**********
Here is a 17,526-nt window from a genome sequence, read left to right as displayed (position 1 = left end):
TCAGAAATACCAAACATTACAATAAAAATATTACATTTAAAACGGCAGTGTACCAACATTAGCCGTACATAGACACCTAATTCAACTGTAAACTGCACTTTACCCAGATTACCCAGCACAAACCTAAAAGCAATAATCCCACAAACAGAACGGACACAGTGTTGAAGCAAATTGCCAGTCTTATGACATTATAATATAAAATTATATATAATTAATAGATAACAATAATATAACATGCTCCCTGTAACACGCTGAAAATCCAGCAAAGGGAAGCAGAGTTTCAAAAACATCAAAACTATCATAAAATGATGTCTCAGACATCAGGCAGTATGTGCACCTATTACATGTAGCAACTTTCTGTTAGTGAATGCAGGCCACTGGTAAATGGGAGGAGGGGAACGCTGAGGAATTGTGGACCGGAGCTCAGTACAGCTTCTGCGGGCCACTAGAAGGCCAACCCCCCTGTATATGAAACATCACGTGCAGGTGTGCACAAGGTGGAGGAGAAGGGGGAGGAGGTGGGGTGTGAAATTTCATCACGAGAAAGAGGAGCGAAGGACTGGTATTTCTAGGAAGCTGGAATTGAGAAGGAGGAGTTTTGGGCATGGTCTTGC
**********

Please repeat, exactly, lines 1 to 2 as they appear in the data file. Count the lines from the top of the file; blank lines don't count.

Here is a 17,526-nt window from a genome sequence, read left to right as displayed (position 1 = left end):
TCAGAAATACCAAACATTACAATAAAAATATTACATTTAAAACGGCAGTGTACCAACATTAGCCGTACATAGACACCTAATTCAACTGTAAACTGCACTTTACCCAGATTACCCAGCACAAACCTAAAAGCAATAATCCCACAAACAGAACGGACACAGTGTTGAAGCAAATTGCCAGTCTTATGACATTATAATATAAAATTATATATAATTAATAGATAACAATAATATAACATGCTCCCTGTAACACGCTGAAAATCCAGCAAAGGGAAGCAGAGTTTCAAAAACATCAAAACTATCATAAAATGATGTCTCAGACATCAGGCAGTATGTGCACCTATTACATGTAGCAACTTTCTGTTAGTGAATGCAGGCCACTGGTAAATGGGAGGAGGGGAACGCTGAGGAATTGTGGACCGGAGCTCAGTACAGCTTCTGCGGGCCACTAGAAGGCCAACCCCCCTGTATATGAAACATCACGTGCAGGTGTGCACAAGGTGGAGGAGAAGGGGGAGGAGGTGGGGTGTGAAATTTCATCACGAGAAAGAGGAGCGAAGGACTGGTATTTCTAGGAAGCTGGAATTGAGAAGGAGGAGTTTTGGGCATGGTCTTGC